Scientists have identified a few areas of the world where a greater percentage of the population than expected live to 100 or beyond. One of these “Blue Zones” is located on the island of Sardinia, off the Western coast of Italy. Researchers have identified a number of reasons why they believe the island has a greater share of centenarians, including their Mediterranean diet, the amount of walking they do for basic transportation, and their close-knit communities the value lots of laughter and low stress, but also credit the locally grown red wine as a part of the rationale.
Cannonau has been grown on the warm rocky soils in the center of the island for centuries, but received official DOC recognition in 1972. The grape is actually the same as Granache in France and Garnacha in Spain, but the way it grows in Sardinia provides the wine with two to three times the level of heart-healthy flavonoid antioxidants as other wines.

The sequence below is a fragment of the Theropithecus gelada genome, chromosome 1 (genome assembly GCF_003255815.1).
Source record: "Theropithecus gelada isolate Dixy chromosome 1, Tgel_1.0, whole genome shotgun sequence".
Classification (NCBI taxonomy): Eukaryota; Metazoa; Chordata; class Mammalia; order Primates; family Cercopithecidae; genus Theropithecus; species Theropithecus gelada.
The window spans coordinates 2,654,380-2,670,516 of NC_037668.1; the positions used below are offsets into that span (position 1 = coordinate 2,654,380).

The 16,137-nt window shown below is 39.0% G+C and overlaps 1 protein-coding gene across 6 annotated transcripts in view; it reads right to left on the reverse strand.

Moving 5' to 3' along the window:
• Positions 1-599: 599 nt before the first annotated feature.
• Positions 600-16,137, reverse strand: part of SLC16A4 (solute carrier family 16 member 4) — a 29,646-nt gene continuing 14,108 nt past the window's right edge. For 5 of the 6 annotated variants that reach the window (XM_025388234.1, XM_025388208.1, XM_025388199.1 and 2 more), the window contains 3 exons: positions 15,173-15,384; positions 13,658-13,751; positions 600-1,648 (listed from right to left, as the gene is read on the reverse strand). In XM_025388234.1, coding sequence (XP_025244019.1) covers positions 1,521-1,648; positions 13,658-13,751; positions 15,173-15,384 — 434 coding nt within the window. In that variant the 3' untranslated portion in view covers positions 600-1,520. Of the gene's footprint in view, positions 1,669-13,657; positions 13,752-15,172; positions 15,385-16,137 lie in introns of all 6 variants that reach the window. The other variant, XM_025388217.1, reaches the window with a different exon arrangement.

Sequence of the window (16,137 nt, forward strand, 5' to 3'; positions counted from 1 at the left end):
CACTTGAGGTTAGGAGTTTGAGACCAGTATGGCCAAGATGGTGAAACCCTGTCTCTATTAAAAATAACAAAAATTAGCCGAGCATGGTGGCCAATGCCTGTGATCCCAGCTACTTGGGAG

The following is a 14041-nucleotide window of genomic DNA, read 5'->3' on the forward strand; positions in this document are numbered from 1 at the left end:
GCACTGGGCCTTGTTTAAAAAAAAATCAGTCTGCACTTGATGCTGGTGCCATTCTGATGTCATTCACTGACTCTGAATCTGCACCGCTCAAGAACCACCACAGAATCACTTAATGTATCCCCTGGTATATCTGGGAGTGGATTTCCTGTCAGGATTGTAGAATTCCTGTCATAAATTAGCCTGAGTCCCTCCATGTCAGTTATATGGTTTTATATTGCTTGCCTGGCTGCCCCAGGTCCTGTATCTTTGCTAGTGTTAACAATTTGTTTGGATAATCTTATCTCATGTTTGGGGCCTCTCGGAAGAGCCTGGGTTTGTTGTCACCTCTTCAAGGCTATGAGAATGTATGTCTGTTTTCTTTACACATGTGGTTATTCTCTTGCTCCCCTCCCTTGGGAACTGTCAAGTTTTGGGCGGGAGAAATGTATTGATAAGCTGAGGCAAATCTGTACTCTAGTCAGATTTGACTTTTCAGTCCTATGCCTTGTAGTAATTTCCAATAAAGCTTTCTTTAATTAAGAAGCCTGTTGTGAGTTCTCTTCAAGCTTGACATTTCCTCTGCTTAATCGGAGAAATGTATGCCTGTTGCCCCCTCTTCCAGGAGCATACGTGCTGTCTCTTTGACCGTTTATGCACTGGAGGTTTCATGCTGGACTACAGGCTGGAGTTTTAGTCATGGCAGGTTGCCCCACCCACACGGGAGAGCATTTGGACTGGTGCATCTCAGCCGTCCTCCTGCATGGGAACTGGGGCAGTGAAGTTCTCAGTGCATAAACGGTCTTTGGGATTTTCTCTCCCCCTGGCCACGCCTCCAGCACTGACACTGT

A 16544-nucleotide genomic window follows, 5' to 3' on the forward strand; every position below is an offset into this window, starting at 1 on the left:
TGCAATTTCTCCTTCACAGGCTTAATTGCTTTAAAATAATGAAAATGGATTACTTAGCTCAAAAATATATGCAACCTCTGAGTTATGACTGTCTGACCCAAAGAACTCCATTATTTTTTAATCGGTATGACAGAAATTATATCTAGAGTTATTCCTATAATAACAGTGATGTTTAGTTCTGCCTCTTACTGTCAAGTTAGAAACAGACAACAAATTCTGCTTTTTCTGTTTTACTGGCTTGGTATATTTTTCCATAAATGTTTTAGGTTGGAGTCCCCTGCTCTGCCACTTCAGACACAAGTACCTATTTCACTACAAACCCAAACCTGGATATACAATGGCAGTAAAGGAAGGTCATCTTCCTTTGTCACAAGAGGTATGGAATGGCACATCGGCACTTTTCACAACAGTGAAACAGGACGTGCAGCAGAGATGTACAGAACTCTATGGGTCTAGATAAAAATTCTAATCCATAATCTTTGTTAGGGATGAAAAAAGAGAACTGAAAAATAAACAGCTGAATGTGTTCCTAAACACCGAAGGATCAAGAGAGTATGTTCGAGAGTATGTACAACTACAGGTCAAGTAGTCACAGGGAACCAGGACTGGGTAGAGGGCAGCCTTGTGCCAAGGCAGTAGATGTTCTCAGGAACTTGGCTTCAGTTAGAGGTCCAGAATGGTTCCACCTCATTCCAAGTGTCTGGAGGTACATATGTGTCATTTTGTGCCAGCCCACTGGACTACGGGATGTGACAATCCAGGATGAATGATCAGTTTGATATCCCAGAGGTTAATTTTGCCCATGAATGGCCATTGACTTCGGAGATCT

Cannonau wines are typically lighter to medium body with lower levels of acid, making them easy to drink, especially with Pecorino Sardo, a local sheep’s milk cheese. The flavors tend to blueberry, red berries, plum, and white spice, with a rustic, mineral, earthy tilt to them. To make sure you are getting the real deal, look for Cannonau di Sardegna on the label.